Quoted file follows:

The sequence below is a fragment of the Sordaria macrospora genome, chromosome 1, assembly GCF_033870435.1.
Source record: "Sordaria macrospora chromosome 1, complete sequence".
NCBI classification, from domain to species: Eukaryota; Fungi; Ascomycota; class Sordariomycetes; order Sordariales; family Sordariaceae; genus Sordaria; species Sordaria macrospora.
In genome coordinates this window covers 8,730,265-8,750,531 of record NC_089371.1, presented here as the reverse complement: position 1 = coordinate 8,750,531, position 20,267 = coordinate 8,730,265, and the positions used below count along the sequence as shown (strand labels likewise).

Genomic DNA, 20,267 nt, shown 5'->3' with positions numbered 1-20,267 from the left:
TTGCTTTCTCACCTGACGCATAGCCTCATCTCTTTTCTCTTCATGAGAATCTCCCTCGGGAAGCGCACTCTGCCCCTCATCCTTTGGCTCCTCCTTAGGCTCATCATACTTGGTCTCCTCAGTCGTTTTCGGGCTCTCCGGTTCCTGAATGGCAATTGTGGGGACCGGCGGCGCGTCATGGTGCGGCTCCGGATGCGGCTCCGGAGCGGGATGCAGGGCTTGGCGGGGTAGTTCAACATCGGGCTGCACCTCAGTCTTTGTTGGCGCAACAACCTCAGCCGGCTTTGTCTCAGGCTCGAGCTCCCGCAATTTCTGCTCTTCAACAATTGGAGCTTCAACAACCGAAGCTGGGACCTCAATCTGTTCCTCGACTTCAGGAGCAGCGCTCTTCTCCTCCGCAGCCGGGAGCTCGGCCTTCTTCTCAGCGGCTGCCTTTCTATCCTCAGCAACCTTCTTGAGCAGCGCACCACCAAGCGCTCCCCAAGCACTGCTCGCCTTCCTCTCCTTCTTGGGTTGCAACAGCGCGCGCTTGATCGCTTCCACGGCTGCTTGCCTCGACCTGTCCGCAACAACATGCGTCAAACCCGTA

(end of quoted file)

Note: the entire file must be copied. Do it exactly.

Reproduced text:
The sequence below is a fragment of the Sordaria macrospora genome, chromosome 1, assembly GCF_033870435.1.
Source record: "Sordaria macrospora chromosome 1, complete sequence".
NCBI classification, from domain to species: Eukaryota; Fungi; Ascomycota; class Sordariomycetes; order Sordariales; family Sordariaceae; genus Sordaria; species Sordaria macrospora.
In genome coordinates this window covers 8,730,265-8,750,531 of record NC_089371.1, presented here as the reverse complement: position 1 = coordinate 8,750,531, position 20,267 = coordinate 8,730,265, and the positions used below count along the sequence as shown (strand labels likewise).

Genomic DNA, 20,267 nt, shown 5'->3' with positions numbered 1-20,267 from the left:
TTGCTTTCTCACCTGACGCATAGCCTCATCTCTTTTCTCTTCATGAGAATCTCCCTCGGGAAGCGCACTCTGCCCCTCATCCTTTGGCTCCTCCTTAGGCTCATCATACTTGGTCTCCTCAGTCGTTTTCGGGCTCTCCGGTTCCTGAATGGCAATTGTGGGGACCGGCGGCGCGTCATGGTGCGGCTCCGGATGCGGCTCCGGAGCGGGATGCAGGGCTTGGCGGGGTAGTTCAACATCGGGCTGCACCTCAGTCTTTGTTGGCGCAACAACCTCAGCCGGCTTTGTCTCAGGCTCGAGCTCCCGCAATTTCTGCTCTTCAACAATTGGAGCTTCAACAACCGAAGCTGGGACCTCAATCTGTTCCTCGACTTCAGGAGCAGCGCTCTTCTCCTCCGCAGCCGGGAGCTCGGCCTTCTTCTCAGCGGCTGCCTTTCTATCCTCAGCAACCTTCTTGAGCAGCGCACCACCAAGCGCTCCCCAAGCACTGCTCGCCTTCCTCTCCTTCTTGGGTTGCAACAGCGCGCGCTTGATCGCTTCCACGGCTGCTTGCCTCGACCTGTCCGCAACAACATGCGTCAAACCCGTA